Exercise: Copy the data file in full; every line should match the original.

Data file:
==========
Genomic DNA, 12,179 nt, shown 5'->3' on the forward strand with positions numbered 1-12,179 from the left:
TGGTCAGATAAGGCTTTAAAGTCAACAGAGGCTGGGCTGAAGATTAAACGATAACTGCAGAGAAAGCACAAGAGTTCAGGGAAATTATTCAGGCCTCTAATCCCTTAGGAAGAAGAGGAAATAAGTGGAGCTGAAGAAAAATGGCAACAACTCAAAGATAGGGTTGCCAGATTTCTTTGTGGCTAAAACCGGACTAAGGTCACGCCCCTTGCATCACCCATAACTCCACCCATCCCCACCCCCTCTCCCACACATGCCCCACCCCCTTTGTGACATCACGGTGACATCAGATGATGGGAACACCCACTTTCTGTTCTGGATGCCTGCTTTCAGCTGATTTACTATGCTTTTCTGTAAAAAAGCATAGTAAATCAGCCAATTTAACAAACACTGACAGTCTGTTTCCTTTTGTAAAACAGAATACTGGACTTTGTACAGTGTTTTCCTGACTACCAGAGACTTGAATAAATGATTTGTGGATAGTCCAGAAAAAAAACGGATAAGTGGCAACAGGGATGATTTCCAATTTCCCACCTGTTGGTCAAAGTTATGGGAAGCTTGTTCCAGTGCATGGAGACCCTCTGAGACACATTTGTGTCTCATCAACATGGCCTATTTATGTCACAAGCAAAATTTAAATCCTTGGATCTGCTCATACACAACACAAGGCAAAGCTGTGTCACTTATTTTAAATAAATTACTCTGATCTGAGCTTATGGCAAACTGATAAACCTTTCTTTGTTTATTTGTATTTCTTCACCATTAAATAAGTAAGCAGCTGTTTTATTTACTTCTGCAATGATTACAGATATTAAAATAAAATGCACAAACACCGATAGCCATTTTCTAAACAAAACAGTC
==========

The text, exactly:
Genomic DNA, 12,179 nt, shown 5'->3' on the forward strand with positions numbered 1-12,179 from the left:
TGGTCAGATAAGGCTTTAAAGTCAACAGAGGCTGGGCTGAAGATTAAACGATAACTGCAGAGAAAGCACAAGAGTTCAGGGAAATTATTCAGGCCTCTAATCCCTTAGGAAGAAGAGGAAATAAGTGGAGCTGAAGAAAAATGGCAACAACTCAAAGATAGGGTTGCCAGATTTCTTTGTGGCTAAAACCGGACTAAGGTCACGCCCCTTGCATCACCCATAACTCCACCCATCCCCACCCCCTCTCCCACACATGCCCCACCCCCTTTGTGACATCACGGTGACATCAGATGATGGGAACACCCACTTTCTGTTCTGGATGCCTGCTTTCAGCTGATTTACTATGCTTTTCTGTAAAAAAGCATAGTAAATCAGCCAATTTAACAAACACTGACAGTCTGTTTCCTTTTGTAAAACAGAATACTGGACTTTGTACAGTGTTTTCCTGACTACCAGAGACTTGAATAAATGATTTGTGGATAGTCCAGAAAAAAAACGGATAAGTGGCAACAGGGATGATTTCCAATTTCCCACCTGTTGGTCAAAGTTATGGGAAGCTTGTTCCAGTGCATGGAGACCCTCTGAGACACATTTGTGTCTCATCAACATGGCCTATTTATGTCACAAGCAAAATTTAAATCCTTGGATCTGCTCATACACAACACAAGGCAAAGCTGTGTCACTTATTTTAAATAAATTACTCTGATCTGAGCTTATGGCAAACTGATAAACCTTTCTTTGTTTATTTGTATTTCTTCACCATTAAATAAGTAAGCAGCTGTTTTATTTACTTCTGCAATGATTACAGATATTAAAATAAAATGCACAAACACCGATAGCCATTTTCTAAACAAAACAGTC